The Biennial’s own statement about The Yams exodus (“The Whitney Biennial has always been a site for debate—no matter how contentious or difficult—of the most important issues confronting our culture”) is boilerplate PR crisis-speak. If by “a site for debate” the museum means that people generally complain about the Whitney Biennial, then it is correct. The Biennial is essential viewing, but what it always provokes is criticism and eye-rolling. This is in some ways not the curators’ fault. Its implicit mission, to provide a representative slice of the best of the present—the current survey actually claimed at the front that it was “one of the broadest and most diverse takes on art in the United States that the Whitney has offered in many years”—practically begs observers to look at it and say, “This is not representative. This is not the best.” Claim to speak for the universal and the particularities of your taste are bound to be questioned.
A lack of diversity infects the entire art scene. The audience for museums and galleries in the United States is 89 percent “non-Hispanic white,” according to data compiled in 2010. As Reach Advisors, which studies these things, wrote, “there are huge gulfs between museums and African American audiences and Hispanic audiences.” The art crowd is far, far, far less diverse than the population of the US in general even as that population becomes more diverse. So don’t say that the current incident is just about a few artists’ hurt feelings. No matter what you think about Scanlan and Yams Collective, this is about the most vital issue that art can confront, which is its own continued relevance.
After the Whitney Biennial’s initial list came out last year, I did some research about diversity (or lack of diversity) in art, to try to figure out what is to be done. Among others, I interviewed Elizabeth Merritt, head of the Center for the Future of Museums in Washington, DC, asking her what institutions have been doing to try to make themselves more relevant to non-white audiences. “What museums are finding is that it isn’t enough to make it a one-off,” she told me. “You can’t just do a Day of the Dead celebration and say, ‘There, we serve the Hispanic community.’ The message is that it has to be deep and embedded.” Similarly, some representation in a Biennial that doesn’t feel really representative is bound to raise tensions.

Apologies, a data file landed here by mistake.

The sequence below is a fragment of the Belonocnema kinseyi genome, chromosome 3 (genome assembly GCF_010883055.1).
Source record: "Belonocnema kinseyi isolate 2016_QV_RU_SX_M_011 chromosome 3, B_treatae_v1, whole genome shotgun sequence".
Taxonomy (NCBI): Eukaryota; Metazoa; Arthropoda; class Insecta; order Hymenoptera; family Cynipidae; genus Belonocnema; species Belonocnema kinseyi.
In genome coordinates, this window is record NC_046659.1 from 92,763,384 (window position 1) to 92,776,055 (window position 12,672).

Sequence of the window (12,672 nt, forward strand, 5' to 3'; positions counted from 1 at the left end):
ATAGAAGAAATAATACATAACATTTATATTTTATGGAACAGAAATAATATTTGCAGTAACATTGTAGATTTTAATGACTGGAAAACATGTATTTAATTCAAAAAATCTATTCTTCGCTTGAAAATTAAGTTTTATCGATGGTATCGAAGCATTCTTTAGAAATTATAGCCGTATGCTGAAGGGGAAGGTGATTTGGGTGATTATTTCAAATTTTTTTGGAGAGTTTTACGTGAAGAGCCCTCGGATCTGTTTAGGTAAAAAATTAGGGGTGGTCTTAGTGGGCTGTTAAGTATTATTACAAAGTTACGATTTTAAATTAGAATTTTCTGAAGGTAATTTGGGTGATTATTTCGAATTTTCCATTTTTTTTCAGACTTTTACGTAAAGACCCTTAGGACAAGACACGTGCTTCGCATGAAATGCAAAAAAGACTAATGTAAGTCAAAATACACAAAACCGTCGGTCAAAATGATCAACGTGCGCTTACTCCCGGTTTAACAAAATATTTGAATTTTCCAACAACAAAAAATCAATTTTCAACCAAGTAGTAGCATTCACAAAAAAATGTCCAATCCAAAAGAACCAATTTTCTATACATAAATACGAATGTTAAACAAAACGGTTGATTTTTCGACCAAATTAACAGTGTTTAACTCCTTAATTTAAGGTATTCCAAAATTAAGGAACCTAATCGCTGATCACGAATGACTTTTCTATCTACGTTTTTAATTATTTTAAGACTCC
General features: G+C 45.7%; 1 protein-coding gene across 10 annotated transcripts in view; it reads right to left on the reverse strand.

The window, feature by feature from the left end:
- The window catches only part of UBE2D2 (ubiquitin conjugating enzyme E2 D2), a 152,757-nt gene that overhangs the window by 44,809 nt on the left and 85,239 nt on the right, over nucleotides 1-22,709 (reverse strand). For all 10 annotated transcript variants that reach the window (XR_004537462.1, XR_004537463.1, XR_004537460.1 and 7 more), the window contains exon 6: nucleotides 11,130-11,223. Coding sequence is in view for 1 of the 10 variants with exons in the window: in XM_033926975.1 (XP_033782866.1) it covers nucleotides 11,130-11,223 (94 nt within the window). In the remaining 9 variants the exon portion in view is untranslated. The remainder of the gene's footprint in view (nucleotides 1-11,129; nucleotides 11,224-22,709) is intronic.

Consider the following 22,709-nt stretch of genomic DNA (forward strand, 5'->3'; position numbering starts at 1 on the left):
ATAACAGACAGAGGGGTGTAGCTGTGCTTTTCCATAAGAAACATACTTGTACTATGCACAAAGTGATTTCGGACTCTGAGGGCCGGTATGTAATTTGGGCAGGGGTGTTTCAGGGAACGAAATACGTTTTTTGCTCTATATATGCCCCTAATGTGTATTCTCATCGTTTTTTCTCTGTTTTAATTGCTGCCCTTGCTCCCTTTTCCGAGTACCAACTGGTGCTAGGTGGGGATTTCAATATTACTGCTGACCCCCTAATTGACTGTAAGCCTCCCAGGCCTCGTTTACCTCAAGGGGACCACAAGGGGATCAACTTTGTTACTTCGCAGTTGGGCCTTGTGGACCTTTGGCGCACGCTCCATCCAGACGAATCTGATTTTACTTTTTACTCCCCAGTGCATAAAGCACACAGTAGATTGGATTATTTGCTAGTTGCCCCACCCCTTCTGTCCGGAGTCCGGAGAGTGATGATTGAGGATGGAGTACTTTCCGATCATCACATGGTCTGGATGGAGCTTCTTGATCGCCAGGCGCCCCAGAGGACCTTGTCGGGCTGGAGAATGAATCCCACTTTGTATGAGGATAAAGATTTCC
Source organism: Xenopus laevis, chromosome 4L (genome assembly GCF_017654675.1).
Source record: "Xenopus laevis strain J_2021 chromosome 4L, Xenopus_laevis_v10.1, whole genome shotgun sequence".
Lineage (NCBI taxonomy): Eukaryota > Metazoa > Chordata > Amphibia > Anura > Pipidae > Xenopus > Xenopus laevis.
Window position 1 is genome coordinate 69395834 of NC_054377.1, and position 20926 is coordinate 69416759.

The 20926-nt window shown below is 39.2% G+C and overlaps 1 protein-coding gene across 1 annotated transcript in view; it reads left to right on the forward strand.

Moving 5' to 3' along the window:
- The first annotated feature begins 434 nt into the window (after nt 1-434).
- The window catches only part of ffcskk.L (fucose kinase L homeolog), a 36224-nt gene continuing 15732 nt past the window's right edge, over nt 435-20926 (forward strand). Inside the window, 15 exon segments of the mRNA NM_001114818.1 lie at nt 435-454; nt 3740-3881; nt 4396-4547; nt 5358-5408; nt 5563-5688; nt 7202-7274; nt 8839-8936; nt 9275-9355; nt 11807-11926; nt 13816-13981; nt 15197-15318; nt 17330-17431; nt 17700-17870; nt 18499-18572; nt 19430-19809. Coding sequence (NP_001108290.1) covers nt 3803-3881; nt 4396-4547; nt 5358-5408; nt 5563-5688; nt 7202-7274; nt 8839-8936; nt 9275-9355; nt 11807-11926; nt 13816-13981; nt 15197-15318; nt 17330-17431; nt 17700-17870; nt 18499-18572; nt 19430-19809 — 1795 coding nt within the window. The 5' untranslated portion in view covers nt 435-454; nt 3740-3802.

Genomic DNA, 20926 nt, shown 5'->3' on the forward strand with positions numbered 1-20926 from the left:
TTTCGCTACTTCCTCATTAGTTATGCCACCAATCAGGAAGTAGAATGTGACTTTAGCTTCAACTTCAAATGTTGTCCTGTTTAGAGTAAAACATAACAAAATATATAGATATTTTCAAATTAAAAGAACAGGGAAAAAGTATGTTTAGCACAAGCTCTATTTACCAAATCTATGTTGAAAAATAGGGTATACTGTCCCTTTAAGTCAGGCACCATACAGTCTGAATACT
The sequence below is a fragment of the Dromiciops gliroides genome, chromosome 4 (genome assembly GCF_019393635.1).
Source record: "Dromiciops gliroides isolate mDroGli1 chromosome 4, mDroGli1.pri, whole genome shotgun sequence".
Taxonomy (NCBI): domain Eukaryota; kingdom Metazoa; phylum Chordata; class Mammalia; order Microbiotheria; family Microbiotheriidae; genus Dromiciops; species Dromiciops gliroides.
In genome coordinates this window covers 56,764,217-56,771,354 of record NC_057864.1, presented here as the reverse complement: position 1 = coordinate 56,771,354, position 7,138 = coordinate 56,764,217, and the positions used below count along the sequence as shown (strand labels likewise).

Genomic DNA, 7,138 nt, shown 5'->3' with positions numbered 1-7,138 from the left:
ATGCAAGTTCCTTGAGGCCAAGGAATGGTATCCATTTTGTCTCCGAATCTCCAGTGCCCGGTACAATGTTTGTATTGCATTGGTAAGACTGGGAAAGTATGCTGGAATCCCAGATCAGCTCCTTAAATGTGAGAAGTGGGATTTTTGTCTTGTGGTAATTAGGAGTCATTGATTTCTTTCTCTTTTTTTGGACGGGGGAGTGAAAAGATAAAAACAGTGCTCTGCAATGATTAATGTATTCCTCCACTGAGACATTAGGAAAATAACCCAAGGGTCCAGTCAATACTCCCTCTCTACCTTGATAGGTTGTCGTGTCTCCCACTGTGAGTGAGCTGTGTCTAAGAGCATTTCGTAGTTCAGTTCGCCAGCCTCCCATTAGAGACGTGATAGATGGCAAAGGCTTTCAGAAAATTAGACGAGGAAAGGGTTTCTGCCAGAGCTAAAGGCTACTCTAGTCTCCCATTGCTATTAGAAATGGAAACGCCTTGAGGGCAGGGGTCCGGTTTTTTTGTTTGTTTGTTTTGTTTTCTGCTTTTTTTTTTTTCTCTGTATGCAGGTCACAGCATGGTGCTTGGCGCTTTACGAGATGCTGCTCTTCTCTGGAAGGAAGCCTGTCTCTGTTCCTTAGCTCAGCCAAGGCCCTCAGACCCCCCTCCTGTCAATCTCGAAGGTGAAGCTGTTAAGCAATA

If I were the Whitney Museum, instead of taking the present incident as something to be perception-managed out of existence, I would take it as an opportunity to rethink how its signature event might actually be more vital. The mainstream commercially driven art market does not naturally generate diversity, because commercial pressures tend to amplify existing advantages and disadvantages: It’s all about whom you know, and whether or not you sell.
But that’s exactly where a supposedly non-commercial institution like the Whitney, and a supposedly scholarly initiative like the Biennial, should be relevant. Instead of representing the best of the official scene, it should aspire specifically to represent the best of what doesn’t get represented within that scene. Diversity wouldn’t be an ass-covering afterthought in such a show, but something welded into its fabric in a “deep and embedded” way. This might take some extra effort in terms of seeking things out. But as Shields said in that Times profiles, “There’s all this vast talent. I thought of all the great people I’d known in my years in New York and I thought, ‘Let’s exert ourselves!’” What a clear curatorial brief that would be! What a clear reason to be interested as a critic! What an opportunity to reach an audience beyond the usual art audience! Maybe the Yams Collective could curate the next Whitney Biennial.